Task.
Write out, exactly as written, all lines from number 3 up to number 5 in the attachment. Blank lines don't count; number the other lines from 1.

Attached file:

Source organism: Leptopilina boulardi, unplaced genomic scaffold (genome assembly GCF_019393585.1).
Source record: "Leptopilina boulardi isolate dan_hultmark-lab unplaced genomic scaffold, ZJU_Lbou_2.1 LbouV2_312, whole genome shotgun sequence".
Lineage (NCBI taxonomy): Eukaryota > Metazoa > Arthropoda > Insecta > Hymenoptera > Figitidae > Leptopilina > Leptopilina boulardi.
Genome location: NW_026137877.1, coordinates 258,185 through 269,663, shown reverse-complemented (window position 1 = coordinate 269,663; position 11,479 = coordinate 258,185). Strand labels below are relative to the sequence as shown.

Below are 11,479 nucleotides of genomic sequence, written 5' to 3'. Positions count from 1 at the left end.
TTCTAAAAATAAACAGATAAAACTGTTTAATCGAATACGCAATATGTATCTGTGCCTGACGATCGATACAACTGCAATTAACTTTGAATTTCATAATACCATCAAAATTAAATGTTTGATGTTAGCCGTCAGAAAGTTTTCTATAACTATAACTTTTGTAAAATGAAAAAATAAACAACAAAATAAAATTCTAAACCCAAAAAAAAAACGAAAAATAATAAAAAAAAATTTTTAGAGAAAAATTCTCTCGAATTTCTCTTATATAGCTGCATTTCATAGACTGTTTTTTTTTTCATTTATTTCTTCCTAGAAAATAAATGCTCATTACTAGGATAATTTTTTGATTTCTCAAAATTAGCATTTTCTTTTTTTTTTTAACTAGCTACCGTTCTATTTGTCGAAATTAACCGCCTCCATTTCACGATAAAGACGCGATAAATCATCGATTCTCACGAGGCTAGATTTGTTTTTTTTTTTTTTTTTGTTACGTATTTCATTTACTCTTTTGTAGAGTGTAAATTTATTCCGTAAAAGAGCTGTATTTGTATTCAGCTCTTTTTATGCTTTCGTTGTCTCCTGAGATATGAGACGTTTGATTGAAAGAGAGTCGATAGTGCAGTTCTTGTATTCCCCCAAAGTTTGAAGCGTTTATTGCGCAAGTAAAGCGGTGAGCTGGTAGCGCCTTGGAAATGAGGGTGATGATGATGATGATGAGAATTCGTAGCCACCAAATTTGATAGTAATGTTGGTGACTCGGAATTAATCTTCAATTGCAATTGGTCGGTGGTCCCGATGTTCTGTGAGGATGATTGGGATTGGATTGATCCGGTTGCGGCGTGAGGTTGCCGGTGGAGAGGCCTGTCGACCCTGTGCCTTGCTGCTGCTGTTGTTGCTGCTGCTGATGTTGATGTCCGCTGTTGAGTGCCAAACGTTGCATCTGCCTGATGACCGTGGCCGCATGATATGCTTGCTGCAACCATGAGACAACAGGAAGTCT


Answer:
Lineage (NCBI taxonomy): Eukaryota > Metazoa > Arthropoda > Insecta > Hymenoptera > Figitidae > Leptopilina > Leptopilina boulardi.
Genome location: NW_026137877.1, coordinates 258,185 through 269,663, shown reverse-complemented (window position 1 = coordinate 269,663; position 11,479 = coordinate 258,185). Strand labels below are relative to the sequence as shown.

Below are 11,479 nucleotides of genomic sequence, written 5' to 3'. Positions count from 1 at the left end.